Victoria, B.C. – According to a recent poll by Justason Market Intelligence, nearly two-thirds of British Columbians (64 per cent) oppose Enbridge’s proposal to transport crude oil through B.C.’s northern inside coastal waters.
Fifty per cent strongly oppose the proposal as compared to only 12 per cent who strongly support.
“When British Columbians actually get the facts about oil tanker and pipeline proposals, their opposition is overwhelming,” said Will Horter, executive director of Dogwood Initiative – one of four groups that commissioned the poll. “Other polls in the past few months have only talked about pipelines with no mention of the crude oil supertankers that would inevitably come with them,” said Horter.
This is the first poll released about Enbridge’s oil tanker and pipeline proposal since the National Energy Board’s joint review panel (JRP) recommended conditional approval in December. When asked whether they trust the review process, 51 per cent of British Columbians say they distrust the process, while only 32 per cent trust it. Seventeen per cent are unsure.
“These polling results bring home why the Enbridge tanker and pipeline proposal is going nowhere fast – despite the JRP recommendation,” said Jessica Clogg of the West Coast Environmental Law Association. “Residents of B.C. continue to withhold ‘social license’ for the project, while multiple First Nations lawsuits threaten to derail it and the government of B.C. formally opposed the Enbridge project.”
According to the poll, only 13 per cent of British Columbians feel decisions about projects like Enbridge’s Northern Gateway proposal should be decided solely by government, while the vast majority (79 per cent) believes the public deserves to participate in decision-making.
In March 2012, Justason Market Intelligence found that 66 per cent of British Columbians opposed the proposal, with 50 per cent strongly opposed.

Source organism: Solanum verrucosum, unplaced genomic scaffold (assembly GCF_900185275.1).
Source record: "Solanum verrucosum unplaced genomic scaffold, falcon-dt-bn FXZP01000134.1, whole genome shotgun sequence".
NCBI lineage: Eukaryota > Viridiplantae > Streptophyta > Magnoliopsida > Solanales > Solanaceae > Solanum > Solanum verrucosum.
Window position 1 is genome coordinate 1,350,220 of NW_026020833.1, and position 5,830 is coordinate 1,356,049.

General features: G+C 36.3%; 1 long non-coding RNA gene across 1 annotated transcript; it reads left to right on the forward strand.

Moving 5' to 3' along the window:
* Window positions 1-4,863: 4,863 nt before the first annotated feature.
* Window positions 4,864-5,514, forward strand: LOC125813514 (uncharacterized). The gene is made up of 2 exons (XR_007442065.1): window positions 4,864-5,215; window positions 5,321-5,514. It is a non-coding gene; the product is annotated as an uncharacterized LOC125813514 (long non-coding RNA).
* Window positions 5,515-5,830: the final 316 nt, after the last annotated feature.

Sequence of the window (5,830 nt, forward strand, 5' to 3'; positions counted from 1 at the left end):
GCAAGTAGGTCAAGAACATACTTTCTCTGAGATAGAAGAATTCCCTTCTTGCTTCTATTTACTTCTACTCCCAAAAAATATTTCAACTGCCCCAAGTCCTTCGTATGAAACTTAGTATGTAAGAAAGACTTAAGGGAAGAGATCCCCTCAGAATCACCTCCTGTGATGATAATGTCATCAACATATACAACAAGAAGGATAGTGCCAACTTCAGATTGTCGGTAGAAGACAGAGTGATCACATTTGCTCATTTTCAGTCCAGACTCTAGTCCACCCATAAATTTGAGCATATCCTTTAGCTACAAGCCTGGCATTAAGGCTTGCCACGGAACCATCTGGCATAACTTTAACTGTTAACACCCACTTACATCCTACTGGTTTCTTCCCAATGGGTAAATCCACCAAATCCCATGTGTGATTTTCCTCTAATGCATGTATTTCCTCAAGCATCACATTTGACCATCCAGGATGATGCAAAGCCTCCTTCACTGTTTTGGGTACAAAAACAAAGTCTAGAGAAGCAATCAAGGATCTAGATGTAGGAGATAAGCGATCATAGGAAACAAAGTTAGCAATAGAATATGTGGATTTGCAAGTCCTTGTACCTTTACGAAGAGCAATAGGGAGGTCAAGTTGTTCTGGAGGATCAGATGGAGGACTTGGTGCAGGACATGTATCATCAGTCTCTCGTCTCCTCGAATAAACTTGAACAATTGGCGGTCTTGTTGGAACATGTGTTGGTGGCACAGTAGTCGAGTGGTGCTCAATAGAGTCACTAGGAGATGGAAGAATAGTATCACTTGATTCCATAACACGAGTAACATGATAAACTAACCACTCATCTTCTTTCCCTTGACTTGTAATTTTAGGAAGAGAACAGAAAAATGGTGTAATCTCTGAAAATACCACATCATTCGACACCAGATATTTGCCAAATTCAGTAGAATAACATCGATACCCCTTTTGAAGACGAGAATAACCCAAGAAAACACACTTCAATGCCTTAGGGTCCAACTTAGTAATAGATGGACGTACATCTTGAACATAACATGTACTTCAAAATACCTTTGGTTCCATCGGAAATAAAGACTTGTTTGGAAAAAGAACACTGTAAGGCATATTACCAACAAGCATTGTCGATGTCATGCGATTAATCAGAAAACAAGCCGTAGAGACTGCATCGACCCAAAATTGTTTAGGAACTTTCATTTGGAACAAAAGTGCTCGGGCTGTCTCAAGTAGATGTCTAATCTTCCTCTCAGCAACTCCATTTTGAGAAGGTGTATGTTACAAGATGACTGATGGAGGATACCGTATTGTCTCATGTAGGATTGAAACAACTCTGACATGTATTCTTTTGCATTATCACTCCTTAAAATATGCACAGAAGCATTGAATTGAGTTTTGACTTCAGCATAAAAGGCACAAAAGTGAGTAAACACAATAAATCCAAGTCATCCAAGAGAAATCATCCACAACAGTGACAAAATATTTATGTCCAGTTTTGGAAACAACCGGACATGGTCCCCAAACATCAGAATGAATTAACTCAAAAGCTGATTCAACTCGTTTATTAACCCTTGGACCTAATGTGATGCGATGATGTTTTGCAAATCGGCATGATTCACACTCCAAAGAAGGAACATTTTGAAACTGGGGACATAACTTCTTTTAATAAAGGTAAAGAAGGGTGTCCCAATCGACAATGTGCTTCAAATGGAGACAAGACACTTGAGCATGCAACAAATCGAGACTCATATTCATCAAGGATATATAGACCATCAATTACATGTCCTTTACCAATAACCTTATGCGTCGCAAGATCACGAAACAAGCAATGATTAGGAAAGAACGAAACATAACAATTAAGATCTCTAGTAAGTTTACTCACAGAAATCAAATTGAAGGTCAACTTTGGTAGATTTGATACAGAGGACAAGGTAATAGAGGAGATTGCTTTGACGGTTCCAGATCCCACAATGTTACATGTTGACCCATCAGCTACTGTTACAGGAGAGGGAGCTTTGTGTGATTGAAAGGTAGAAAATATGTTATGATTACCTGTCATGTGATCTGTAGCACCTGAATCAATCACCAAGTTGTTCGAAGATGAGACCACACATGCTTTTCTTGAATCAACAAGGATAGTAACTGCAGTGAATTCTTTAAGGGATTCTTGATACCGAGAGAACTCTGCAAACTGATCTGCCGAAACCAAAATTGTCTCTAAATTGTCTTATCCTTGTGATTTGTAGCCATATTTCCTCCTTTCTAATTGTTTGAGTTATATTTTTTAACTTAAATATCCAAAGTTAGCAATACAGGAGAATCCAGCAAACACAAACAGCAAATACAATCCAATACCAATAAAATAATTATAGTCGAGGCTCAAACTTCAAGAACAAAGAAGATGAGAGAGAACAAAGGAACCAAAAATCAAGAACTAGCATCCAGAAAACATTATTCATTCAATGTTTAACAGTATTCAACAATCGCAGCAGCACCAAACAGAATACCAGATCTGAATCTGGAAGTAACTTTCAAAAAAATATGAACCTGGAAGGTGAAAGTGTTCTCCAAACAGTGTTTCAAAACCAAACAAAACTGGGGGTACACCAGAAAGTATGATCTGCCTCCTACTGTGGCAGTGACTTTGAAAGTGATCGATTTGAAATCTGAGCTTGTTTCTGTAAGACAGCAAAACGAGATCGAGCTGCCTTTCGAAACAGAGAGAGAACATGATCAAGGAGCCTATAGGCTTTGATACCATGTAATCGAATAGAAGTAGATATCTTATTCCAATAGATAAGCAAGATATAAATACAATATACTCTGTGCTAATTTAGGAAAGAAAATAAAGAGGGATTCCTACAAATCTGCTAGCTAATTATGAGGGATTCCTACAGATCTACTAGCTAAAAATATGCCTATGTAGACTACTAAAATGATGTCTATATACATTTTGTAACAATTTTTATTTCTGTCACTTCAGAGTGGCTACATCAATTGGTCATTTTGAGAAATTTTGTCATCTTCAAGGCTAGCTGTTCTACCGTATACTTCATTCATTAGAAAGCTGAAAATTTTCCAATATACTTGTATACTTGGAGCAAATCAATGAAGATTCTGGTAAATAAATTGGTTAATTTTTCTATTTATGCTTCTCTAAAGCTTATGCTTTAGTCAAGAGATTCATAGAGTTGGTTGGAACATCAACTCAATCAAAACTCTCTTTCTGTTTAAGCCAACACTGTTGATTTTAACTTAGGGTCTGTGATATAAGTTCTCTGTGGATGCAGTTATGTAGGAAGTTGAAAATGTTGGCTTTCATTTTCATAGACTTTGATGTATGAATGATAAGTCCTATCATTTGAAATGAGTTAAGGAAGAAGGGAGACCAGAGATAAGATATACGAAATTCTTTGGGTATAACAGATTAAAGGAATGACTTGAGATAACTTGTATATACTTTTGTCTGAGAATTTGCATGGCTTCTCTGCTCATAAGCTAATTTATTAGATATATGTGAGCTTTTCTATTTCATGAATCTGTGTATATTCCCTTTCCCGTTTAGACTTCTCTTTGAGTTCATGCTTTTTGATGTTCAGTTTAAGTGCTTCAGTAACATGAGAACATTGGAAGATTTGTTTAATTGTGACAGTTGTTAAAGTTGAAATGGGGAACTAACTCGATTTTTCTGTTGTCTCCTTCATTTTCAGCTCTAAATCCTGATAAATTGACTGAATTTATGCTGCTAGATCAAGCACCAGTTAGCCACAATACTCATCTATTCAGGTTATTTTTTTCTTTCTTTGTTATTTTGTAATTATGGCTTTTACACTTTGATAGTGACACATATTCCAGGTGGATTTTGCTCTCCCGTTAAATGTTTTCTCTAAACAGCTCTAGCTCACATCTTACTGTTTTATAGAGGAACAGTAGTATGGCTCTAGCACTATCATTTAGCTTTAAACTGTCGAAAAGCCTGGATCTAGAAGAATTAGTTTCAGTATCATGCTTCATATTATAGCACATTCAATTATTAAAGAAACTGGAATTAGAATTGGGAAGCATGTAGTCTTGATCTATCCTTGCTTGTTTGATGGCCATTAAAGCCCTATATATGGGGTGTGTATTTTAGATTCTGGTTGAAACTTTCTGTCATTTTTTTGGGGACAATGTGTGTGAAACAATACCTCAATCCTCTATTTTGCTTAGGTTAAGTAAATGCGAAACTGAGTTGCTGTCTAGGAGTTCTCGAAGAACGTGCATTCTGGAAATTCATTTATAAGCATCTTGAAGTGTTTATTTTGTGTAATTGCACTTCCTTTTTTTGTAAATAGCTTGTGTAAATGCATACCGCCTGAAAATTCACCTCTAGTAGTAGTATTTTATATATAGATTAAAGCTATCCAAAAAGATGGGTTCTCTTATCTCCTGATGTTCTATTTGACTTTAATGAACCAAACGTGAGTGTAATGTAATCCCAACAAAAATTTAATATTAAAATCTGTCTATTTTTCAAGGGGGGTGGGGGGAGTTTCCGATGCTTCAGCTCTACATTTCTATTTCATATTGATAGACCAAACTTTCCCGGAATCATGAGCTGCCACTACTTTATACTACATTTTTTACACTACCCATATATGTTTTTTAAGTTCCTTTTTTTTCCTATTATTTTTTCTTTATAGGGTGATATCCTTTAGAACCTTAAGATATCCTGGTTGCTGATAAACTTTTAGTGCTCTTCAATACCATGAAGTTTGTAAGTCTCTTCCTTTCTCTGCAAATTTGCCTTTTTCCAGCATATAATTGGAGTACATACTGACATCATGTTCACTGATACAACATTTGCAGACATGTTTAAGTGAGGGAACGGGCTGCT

“For all the millions of dollars Enbridge has spent in advertising over the past two years, opposition to this proposal hasn’t budged.” said Sven Biggs of ForestEthics Advocacy, another group involved in commissioning the poll.
“British Columbians simply do not accept closed door decision-making and know they deserve a say. Any politicians thinking of cutting a backroom deal do so at their peril,” Horter said.
Research Notes: These are the findings of a Justason Market Intelligence telephone-online hybrid poll of 600 adult British Columbians. The research relied on a random telephone sample and Justason’s online panel. Data were weighted to match the regional distributions and demographic characteristics (age and gender) of British Columbia according to the most recent census.
- Dates of research: Jan. 13-19, 2014
- Sample: 600 B.C. adults 18 years of age and older
- Methodology: telephone-online hybrid
- Margin of error: 4.0 percentage points, 95 per cent of the time
- Research sponsors: Dogwood Initiative, ForestEthics Advocacy, Friends of Wild Salmon and West Coast Environmental Law